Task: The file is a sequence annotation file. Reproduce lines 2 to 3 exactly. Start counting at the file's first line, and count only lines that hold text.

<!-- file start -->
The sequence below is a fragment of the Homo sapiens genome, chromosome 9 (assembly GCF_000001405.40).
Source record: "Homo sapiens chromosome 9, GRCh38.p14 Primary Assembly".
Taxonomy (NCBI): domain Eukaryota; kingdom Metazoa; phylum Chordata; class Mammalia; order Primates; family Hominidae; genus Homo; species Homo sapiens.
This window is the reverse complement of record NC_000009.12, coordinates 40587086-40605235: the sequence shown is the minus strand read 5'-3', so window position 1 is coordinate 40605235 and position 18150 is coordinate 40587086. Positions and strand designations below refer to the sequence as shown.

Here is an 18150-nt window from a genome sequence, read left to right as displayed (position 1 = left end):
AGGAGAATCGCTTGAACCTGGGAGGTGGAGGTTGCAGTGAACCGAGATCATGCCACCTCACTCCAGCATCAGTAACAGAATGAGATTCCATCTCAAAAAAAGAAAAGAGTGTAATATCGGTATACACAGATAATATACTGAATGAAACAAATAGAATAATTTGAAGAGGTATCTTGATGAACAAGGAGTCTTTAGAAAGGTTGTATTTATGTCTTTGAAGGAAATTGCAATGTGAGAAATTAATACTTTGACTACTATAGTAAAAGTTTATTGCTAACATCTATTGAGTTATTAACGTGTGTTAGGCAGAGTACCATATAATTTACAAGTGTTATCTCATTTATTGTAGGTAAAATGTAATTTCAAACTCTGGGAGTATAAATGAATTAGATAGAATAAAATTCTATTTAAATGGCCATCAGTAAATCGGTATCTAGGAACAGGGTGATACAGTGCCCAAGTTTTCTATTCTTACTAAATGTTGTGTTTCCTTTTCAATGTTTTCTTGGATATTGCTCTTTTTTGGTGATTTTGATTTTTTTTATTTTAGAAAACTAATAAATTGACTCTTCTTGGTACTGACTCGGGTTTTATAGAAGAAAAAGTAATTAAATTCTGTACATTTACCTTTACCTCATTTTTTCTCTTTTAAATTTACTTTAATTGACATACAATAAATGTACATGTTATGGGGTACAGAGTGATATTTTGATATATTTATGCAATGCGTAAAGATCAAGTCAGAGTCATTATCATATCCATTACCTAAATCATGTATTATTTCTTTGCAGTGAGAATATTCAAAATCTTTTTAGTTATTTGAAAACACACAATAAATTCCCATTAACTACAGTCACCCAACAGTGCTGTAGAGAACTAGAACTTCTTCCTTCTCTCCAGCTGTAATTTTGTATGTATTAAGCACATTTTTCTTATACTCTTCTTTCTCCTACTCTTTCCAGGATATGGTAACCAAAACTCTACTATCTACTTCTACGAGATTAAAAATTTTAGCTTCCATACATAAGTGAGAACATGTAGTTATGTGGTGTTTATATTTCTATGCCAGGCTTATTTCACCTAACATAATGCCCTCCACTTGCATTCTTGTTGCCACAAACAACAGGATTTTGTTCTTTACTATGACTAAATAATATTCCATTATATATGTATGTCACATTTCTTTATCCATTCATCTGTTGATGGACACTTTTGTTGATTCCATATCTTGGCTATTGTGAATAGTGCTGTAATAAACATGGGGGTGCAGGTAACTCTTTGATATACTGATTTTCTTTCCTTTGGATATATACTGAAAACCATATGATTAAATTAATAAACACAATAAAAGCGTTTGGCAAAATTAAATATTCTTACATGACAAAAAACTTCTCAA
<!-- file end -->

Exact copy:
Source record: "Homo sapiens chromosome 9, GRCh38.p14 Primary Assembly".
Taxonomy (NCBI): domain Eukaryota; kingdom Metazoa; phylum Chordata; class Mammalia; order Primates; family Hominidae; genus Homo; species Homo sapiens.